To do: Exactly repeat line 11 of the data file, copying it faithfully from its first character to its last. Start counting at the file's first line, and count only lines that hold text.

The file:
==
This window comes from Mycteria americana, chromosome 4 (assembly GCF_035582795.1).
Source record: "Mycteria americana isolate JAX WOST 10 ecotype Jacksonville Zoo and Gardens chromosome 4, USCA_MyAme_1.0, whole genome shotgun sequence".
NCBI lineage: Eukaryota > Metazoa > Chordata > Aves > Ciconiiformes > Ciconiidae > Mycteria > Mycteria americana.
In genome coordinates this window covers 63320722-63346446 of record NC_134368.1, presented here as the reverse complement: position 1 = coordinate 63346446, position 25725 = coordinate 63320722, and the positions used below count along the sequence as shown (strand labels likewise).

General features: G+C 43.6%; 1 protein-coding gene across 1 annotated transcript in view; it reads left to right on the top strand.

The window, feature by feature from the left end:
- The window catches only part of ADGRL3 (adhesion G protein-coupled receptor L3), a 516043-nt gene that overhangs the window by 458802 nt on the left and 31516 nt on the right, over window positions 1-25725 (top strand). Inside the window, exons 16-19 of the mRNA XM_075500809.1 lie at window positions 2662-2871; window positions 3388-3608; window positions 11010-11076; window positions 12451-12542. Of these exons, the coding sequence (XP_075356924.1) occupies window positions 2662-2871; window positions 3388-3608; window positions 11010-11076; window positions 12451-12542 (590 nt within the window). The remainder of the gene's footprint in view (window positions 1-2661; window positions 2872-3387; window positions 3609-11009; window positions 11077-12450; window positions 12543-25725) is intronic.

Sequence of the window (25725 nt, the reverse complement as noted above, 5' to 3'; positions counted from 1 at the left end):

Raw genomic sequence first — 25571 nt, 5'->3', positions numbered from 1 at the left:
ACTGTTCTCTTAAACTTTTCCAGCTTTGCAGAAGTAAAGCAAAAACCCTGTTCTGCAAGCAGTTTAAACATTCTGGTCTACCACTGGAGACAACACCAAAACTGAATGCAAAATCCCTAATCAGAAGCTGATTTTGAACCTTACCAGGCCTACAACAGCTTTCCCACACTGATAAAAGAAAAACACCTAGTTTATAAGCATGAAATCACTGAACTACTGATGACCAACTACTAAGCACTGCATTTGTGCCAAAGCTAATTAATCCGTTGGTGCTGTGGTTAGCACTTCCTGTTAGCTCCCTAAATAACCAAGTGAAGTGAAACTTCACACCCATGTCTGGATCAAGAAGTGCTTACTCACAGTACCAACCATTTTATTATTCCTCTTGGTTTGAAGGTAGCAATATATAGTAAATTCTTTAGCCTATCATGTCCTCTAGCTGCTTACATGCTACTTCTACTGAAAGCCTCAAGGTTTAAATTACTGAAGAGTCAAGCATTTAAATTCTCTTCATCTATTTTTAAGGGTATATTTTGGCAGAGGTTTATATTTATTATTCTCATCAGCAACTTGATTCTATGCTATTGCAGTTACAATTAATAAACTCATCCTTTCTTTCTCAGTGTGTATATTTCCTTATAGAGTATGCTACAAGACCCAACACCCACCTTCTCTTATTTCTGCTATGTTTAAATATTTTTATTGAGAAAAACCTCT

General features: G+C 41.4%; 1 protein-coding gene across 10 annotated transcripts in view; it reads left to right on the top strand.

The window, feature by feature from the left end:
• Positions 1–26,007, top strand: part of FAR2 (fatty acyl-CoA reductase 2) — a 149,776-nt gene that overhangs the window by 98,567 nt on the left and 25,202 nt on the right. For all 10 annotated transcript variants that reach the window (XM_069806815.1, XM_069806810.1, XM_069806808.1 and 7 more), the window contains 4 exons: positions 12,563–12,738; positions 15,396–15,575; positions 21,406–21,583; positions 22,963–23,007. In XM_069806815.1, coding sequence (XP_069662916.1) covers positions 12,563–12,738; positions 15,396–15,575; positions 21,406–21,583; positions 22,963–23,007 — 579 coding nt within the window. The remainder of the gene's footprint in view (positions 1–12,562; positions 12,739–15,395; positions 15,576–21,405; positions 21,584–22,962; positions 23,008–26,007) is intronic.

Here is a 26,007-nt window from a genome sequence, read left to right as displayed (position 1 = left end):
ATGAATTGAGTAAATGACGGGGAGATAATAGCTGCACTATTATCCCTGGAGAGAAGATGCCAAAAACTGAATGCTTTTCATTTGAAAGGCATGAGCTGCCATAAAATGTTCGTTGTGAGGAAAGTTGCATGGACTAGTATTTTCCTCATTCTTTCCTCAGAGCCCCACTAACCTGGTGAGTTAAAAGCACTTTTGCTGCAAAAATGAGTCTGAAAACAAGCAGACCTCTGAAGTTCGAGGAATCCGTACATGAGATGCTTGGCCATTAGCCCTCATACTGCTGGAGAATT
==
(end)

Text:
General features: G+C 41.4%; 1 protein-coding gene across 10 annotated transcripts in view; it reads left to right on the top strand.